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Editor's note: Longtime radio host and author Garrison Keillor was terminated by Minnesota Public Radio last month for unspecified "inappropriate behavior" with a colleague. The Washington Post discontinued his syndicated column soon thereafter, citing Keillor's failure to disclose his situation before writing a column defending U.S. Sen. Al Franken against accusations of sexual misconduct. On Wednesday, Keillor submitted to the Star Tribune the following column. We thought readers would find it interesting.

Coming to St. Marys Hospital in Rochester, I'm surrounded by men and women in blue who did well in high school math and chemistry, and here I am, who frittered away those years writing limericks and parodies and barely made it to graduation, depending on science for survival. It's an awakening for a gent of 75. I used to look down on science nerds as dull and unimaginative and now I am grateful for their competence.

I'm here for the implantation of a pacemaker, my heart having decided to sometimes hesitate 3.8 seconds between beats. At 5, you faint and fall down and bang your head on the desk. So I get out of my suit and tie and into a gown and lie on a gurney and am wheeled into Surgical Prep. I have brought paper and pen, thinking to take notes, and my nurse, Kim, who has been fussing with tape and an IV, says, "You're going to be sedated, you know."


"As of five minutes ago."

Well, a man needs a challenge. So I write her a limerick. I've been doing this all my life. I can do it sedated or excited, in a moving car or flat on my back.

A cardiac nurse name of Kim

Says, "The chances of failure are slim.

You're not going to die."

And she points to the sky.

"Any questions? Address them to Him."

No patient ever wrote her a limerick before. She is impressed. It isn't that easy to impress young people these days. Meanwhile, she wheels me into the O.R.

It's a beautiful sedative. I'm still cognizant of people around, voices, the clink and beep and hum of hardware, and I appreciate the coordination of the team, and the anesthetist who keeps me informed of what she's putting into me, as if I actually understood.

Meredith who did anesthesia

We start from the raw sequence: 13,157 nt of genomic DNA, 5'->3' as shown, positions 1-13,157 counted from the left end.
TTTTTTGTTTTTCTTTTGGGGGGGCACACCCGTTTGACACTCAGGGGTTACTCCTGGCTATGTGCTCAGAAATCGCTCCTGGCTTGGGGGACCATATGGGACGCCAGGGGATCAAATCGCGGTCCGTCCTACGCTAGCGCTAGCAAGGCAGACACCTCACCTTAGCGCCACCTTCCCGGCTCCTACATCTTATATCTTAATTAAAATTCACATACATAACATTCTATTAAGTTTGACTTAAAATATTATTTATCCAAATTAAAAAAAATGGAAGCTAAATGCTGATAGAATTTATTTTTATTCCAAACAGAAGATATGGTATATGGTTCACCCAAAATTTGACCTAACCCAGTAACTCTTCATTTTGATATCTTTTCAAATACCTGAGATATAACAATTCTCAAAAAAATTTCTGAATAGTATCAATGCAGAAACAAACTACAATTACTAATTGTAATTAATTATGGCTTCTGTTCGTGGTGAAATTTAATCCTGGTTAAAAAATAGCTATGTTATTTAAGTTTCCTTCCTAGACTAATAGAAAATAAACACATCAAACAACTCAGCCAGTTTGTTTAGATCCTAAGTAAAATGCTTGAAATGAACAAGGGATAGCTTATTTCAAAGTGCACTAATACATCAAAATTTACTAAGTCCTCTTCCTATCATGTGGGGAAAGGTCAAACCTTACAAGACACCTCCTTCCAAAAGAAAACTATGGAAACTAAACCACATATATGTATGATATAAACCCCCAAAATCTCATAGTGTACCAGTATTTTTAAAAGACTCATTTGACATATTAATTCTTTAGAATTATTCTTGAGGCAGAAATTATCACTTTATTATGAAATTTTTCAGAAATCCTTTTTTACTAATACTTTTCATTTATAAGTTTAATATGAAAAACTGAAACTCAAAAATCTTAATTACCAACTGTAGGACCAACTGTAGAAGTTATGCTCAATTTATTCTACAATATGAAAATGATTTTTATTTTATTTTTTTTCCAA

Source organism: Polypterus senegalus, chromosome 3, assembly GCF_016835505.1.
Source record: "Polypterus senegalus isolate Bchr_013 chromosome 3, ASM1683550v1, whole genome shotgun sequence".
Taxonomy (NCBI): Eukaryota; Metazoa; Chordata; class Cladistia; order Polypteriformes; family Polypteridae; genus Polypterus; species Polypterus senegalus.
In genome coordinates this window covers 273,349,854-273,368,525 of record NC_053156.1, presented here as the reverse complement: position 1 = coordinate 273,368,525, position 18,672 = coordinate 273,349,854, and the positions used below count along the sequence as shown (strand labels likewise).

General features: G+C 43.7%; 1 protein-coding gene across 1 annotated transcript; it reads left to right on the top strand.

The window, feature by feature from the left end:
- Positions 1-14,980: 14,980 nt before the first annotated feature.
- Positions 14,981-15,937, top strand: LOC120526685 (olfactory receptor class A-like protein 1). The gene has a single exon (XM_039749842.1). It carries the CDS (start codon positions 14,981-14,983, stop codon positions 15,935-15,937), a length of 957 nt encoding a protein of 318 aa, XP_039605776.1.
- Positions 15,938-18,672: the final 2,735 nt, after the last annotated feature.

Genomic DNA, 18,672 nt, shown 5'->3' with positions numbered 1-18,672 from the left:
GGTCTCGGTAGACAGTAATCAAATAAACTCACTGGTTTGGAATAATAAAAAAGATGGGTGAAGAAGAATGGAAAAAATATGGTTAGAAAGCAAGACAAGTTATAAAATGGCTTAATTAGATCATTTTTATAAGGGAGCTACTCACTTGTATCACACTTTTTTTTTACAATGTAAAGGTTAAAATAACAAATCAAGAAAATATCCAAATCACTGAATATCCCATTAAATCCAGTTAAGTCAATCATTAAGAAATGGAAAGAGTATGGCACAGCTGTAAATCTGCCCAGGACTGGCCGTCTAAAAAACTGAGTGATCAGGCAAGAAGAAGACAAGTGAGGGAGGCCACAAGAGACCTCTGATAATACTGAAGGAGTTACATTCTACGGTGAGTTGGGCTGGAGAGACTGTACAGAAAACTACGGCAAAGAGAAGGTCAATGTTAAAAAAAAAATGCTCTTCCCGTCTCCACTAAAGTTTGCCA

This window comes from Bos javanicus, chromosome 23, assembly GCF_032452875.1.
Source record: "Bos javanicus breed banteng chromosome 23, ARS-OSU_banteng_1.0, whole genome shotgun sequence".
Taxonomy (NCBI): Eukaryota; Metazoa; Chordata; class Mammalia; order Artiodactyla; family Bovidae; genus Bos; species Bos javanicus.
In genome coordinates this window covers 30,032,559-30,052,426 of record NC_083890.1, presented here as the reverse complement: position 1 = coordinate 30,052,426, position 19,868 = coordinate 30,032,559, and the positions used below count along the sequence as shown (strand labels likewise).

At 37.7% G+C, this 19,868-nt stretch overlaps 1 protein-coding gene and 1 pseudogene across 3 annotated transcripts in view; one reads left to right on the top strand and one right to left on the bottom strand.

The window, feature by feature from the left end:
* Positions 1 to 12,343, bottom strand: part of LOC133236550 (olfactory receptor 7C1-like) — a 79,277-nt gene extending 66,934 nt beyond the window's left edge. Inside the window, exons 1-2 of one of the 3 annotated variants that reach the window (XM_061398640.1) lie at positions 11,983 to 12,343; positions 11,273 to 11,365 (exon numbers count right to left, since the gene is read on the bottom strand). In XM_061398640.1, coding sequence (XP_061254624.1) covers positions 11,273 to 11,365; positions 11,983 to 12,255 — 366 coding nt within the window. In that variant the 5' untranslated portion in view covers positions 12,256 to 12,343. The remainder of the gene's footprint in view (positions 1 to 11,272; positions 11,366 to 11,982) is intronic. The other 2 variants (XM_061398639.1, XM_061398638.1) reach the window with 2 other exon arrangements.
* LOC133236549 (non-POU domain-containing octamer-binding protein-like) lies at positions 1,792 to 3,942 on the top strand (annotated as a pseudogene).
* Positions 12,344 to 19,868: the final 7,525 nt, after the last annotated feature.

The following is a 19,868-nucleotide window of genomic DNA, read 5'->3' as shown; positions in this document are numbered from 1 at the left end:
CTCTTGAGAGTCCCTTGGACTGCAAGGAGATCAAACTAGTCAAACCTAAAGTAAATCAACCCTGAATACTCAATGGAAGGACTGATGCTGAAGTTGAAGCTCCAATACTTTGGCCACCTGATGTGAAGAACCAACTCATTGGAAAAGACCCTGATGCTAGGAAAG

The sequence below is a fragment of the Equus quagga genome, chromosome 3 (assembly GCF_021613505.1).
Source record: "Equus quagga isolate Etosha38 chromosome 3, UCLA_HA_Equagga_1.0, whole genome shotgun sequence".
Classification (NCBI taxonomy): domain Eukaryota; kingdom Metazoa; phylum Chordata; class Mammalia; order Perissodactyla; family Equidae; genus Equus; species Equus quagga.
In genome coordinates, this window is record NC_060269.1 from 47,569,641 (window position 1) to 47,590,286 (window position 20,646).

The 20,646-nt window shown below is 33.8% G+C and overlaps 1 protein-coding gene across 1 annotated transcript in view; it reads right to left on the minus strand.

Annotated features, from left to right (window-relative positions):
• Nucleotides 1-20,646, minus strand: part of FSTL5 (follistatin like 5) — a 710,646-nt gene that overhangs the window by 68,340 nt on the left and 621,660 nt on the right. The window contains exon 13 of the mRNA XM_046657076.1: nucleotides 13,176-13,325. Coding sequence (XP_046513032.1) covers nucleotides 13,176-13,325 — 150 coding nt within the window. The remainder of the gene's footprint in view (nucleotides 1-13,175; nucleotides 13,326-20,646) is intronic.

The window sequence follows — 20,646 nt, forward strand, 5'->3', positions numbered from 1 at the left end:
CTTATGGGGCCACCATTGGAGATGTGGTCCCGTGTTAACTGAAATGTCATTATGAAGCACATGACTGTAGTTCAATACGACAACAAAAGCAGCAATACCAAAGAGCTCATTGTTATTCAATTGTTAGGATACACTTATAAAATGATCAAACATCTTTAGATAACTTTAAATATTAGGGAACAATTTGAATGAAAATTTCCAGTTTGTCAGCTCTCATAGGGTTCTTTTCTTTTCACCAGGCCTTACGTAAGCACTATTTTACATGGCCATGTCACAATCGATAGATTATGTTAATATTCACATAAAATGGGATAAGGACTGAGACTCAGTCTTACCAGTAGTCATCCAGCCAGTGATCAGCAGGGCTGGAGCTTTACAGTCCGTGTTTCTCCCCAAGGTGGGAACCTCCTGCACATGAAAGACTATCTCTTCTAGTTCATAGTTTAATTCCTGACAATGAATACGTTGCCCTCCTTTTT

Said, "It won't lead to amnesia

But this sedation

May cause constipation.

We recommend milk of magnesia."

I wrote this as Dr. Bradley was scoping out the incision site. A very nice man whose parents were doctors, a neurologist and a pathologist. He grew up in southeast Minneapolis. He was a little kid running around on the playground when I was a grad student at the U. I asked what type of pacemaker he'd be installing and he was glad to discuss the merits of Medtronic vs. Boston Scientific vs. another one, I forget the name. So I wrote a few lines for him.

The electrophysiologist Bradley

Said, "This pacemaker I install gladly

In your chest today

Is a new Chevrolet

Nova and it works not that badly."

The device is the size of a wristwatch, minus the band, and a wire extends from it down into the base of your heart where it's anchored by a screw that your heart creates scar tissue around, and there it sits, stimulating a steady 60 beats per minute for the next ten years until the battery needs to be replaced. You carry a plastic ID in your billfold to show TSA so they won't be alarmed when the scanner beeps. Several uncles of mine pitched over and died who might've been saved by this device. One may or may not feel better as a result, though the device is doing its work. It does not confer immortality.

I feel better. My niece works for Medtronic and a cousin works for Mayo and to me, St. Marys is Minnesota at its best, high competence combined with great kindness and good humor. Back when I had heart surgery here in 2001, Sister Generose Gervais was still patrolling the halls, the former hotel administrator, retired but not really, a Franciscan nun of the Our Lady of Lourdes congregation, one of the last of that line of valiant women who founded the place in 1889 in collaboration with the clinic of Will and Charles Mayo up the street. She died last year at 97.

The procedures I've watched people work on me were front-page news when I was a boy and now they're more or less routine, but that spirit of kindness and good humor is permanent. Our society today is plagued with the strain of You-Can't-Possibly-Understand-Me-Because-You're-Not-Me but when you come to the hospital, you come back to basics: we're blood and bones and skin, we depend on the goodness of others, and it is here to be found, thanks to people trained to be precisely competent.